Attorney-Client privilege is an incredibly important issue when it comes to court cases and the courtroom. If you’re not familiar with it, what it basically says is that an attorney is not obligated to give information which might make their client found guilty in court. Especially when it comes to a potential violation of the law not connected with the current case being prosecuted. This idea has been almost “sacred” among lawyers for years and years.
But that may no longer be the case if you are a gun owner. Rebecca Kathryn Jude and Chauncey M. DuPree, Jr. write,
If your lawyer believes that having a firearm license defines you as dangerous, you may be at risk of losing your Second Amendment rights and even your freedom. You may not know about his belief or recognize the risk until it is too late.
I can almost hear you saying, “My attorney is my advocate. What are you talking about? That could never happen!” You are wrong.
Jude and DuPree go on to describe a continuing education class in which the instructor presented a hypothetical case of a man who appears to have been wrongly fired from his job. This man comes to the lawyer to file a lawsuit against his previous employer. The man has no history of criminal activity or violence, but the fact that the man has a legal firearm permit is revealed at some point. The instructor then asked what the lawyers should do.
Jude and DuPree continue:
It seemed obvious to me there was no reason to do anything except proceed with the client’s case. I (Jude) would also advise my client to avoid confrontations with anyone who worked for his former employer and what he might consider saying if approached by the media.
While I was forming an answer, many lawyers immediately said they would terminate the attorney-client relationship and contact law enforcement to report their client was potentially dangerous. The only reason offered was his firearm permits.
I have to admit, I was flabbergasted, for several reasons. First, I live in Mississippi, which is among the reddest of the red states. Second, the attorneys—let me call them gun-phobic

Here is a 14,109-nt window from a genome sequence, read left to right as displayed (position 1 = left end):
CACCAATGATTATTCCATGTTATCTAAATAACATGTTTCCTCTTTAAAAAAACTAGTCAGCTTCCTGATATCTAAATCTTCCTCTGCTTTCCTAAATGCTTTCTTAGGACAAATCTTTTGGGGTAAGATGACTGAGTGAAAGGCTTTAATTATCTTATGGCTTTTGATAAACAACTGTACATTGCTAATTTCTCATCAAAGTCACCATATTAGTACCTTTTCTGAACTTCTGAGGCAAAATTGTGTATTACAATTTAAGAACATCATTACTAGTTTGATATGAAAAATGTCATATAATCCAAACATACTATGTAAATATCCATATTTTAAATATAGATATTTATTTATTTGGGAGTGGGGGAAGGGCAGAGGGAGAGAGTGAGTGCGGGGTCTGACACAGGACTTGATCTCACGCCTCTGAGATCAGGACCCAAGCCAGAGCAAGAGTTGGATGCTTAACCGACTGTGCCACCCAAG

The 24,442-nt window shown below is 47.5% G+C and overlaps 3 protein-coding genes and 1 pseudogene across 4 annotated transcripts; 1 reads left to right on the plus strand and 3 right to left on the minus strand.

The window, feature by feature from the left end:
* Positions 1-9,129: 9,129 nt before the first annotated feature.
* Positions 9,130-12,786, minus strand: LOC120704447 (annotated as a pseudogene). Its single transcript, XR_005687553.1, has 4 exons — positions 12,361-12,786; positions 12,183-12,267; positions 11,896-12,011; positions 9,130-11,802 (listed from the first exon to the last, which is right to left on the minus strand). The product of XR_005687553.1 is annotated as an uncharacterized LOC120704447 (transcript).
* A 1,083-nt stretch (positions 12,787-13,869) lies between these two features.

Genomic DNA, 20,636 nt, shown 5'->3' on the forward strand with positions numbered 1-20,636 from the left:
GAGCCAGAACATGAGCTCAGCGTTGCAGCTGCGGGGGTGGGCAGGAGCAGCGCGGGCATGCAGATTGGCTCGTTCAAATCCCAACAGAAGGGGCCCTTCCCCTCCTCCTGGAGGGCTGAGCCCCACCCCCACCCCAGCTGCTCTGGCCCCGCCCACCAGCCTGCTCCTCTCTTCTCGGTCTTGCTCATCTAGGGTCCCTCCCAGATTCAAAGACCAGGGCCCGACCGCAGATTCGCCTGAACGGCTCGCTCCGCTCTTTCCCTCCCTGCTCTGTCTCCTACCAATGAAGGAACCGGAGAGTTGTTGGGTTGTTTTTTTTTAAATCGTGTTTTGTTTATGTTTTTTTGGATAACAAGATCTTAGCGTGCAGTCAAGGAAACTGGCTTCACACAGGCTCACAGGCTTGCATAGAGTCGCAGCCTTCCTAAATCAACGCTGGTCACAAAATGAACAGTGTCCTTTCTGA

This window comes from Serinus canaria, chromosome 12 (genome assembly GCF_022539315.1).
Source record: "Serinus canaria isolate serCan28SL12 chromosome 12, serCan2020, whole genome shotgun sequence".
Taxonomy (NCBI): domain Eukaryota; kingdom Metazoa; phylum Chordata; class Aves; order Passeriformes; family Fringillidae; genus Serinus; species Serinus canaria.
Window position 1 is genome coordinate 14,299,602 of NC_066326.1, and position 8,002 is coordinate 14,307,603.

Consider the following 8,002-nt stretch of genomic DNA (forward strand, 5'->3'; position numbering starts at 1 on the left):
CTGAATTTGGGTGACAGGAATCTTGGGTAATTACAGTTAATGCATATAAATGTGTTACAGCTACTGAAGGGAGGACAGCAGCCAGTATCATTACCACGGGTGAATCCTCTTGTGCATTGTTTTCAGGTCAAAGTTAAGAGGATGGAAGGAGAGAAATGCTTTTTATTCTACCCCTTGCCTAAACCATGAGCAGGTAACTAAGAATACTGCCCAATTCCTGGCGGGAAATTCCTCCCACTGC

—were proposing to violate the attorney-client privilege, which establishes one of the most sacrosanct confidential relationships. (American Bar Association “Rule of Professional Conduct” 1.6). As with most things, there are exceptions. They generally pertain to a client who is about to commit a criminal act or engage in fraudulent behavior.
The lawyers who proposed to call the police cited ABA Rule 1.6 (b)(1). It states “[a] lawyer may reveal information relating to the representation of a client to the extent the lawyer reasonably believes necessary: … to prevent reasonably certain death or substantial bodily harm.”
I have no problem with the rule, if there is reliable evidence to believe a client is about to kill or injure someone. The question is whether there is sufficient reliable evidence to justify firing a client and reporting him to the police—a serious decision with significant consequences.
Evidence is facts, not conjecture, speculation, or supposition. The only fact addressed by attorneys who advocated reporting the client to police was the lawfully issued gun permits. It did not matter that he lawfully owned a firearm, or had a firearm permit, including an enhanced carry permit.
Now, think about this. These lawyers are willing to presume you guilty for having a gun permit even though you have not committed any crime. These are the very people who are supposed to protect you.
Instead, many of these lawyers would rather violate attorney-client privilege and call the police on you. Never mind the law. Never mind their own guidelines of conduct.
In other words, these lawyers do not believe that you have the same rights as anyone else if you legally own a gun.
Our best advice is to not advertise that you have a firearms permit and to certainly not discuss it with your lawyer. It’s just not worth the hassle.